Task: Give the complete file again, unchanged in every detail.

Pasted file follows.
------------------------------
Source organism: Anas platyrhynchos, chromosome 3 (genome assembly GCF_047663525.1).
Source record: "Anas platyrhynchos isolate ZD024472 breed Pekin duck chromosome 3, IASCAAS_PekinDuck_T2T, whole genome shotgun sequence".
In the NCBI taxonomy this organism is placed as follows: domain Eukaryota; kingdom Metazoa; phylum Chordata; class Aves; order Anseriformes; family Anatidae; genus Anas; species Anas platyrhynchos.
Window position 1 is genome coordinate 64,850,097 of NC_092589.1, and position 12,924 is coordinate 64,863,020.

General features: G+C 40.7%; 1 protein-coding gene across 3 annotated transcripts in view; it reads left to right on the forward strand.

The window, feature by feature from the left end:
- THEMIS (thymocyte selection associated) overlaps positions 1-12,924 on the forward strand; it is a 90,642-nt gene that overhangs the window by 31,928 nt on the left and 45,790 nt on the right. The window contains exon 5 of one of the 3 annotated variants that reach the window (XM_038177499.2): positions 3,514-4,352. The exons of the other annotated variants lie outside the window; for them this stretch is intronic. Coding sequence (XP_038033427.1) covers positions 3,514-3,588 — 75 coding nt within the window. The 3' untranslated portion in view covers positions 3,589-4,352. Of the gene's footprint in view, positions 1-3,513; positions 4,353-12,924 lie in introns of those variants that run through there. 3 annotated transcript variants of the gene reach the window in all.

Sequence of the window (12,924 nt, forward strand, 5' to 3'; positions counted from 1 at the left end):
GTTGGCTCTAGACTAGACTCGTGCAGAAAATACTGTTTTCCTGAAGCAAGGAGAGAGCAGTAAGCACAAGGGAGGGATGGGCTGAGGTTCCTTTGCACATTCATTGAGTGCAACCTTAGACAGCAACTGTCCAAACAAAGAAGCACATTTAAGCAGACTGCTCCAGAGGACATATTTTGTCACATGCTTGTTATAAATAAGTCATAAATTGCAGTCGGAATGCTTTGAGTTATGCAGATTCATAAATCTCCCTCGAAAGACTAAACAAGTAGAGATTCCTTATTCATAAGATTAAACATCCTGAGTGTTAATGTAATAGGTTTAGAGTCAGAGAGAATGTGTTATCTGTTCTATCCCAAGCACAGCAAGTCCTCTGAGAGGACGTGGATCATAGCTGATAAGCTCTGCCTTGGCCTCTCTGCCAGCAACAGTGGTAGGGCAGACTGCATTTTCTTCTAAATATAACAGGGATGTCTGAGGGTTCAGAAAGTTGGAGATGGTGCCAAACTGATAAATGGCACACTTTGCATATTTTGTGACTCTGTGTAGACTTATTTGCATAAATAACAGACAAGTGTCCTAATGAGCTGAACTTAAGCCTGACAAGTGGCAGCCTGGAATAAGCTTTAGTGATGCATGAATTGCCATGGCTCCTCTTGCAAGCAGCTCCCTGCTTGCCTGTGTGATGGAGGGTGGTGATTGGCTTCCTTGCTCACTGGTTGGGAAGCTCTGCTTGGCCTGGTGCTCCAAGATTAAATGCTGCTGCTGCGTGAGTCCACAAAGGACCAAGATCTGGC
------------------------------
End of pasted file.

Source organism: Anas platyrhynchos, chromosome 3 (genome assembly GCF_047663525.1).
Source record: "Anas platyrhynchos isolate ZD024472 breed Pekin duck chromosome 3, IASCAAS_PekinDuck_T2T, whole genome shotgun sequence".
In the NCBI taxonomy this organism is placed as follows: domain Eukaryota; kingdom Metazoa; phylum Chordata; class Aves; order Anseriformes; family Anatidae; genus Anas; species Anas platyrhynchos.
Window position 1 is genome coordinate 64,850,097 of NC_092589.1, and position 12,924 is coordinate 64,863,020.

General features: G+C 40.7%; 1 protein-coding gene across 3 annotated transcripts in view; it reads left to right on the forward strand.

The window, feature by feature from the left end:
- THEMIS (thymocyte selection associated) overlaps positions 1-12,924 on the forward strand; it is a 90,642-nt gene that overhangs the window by 31,928 nt on the left and 45,790 nt on the right. The window contains exon 5 of one of the 3 annotated variants that reach the window (XM_038177499.2): positions 3,514-4,352. The exons of the other annotated variants lie outside the window; for them this stretch is intronic. Coding sequence (XP_038033427.1) covers positions 3,514-3,588 — 75 coding nt within the window. The 3' untranslated portion in view covers positions 3,589-4,352. Of the gene's footprint in view, positions 1-3,513; positions 4,353-12,924 lie in introns of those variants that run through there. 3 annotated transcript variants of the gene reach the window in all.

Sequence of the window (12,924 nt, forward strand, 5' to 3'; positions counted from 1 at the left end):
GTTGGCTCTAGACTAGACTCGTGCAGAAAATACTGTTTTCCTGAAGCAAGGAGAGAGCAGTAAGCACAAGGGAGGGATGGGCTGAGGTTCCTTTGCACATTCATTGAGTGCAACCTTAGACAGCAACTGTCCAAACAAAGAAGCACATTTAAGCAGACTGCTCCAGAGGACATATTTTGTCACATGCTTGTTATAAATAAGTCATAAATTGCAGTCGGAATGCTTTGAGTTATGCAGATTCATAAATCTCCCTCGAAAGACTAAACAAGTAGAGATTCCTTATTCATAAGATTAAACATCCTGAGTGTTAATGTAATAGGTTTAGAGTCAGAGAGAATGTGTTATCTGTTCTATCCCAAGCACAGCAAGTCCTCTGAGAGGACGTGGATCATAGCTGATAAGCTCTGCCTTGGCCTCTCTGCCAGCAACAGTGGTAGGGCAGACTGCATTTTCTTCTAAATATAACAGGGATGTCTGAGGGTTCAGAAAGTTGGAGATGGTGCCAAACTGATAAATGGCACACTTTGCATATTTTGTGACTCTGTGTAGACTTATTTGCATAAATAACAGACAAGTGTCCTAATGAGCTGAACTTAAGCCTGACAAGTGGCAGCCTGGAATAAGCTTTAGTGATGCATGAATTGCCATGGCTCCTCTTGCAAGCAGCTCCCTGCTTGCCTGTGTGATGGAGGGTGGTGATTGGCTTCCTTGCTCACTGGTTGGGAAGCTCTGCTTGGCCTGGTGCTCCAAGATTAAATGCTGCTGCTGCGTGAGTCCACAAAGGACCAAGATCTGGC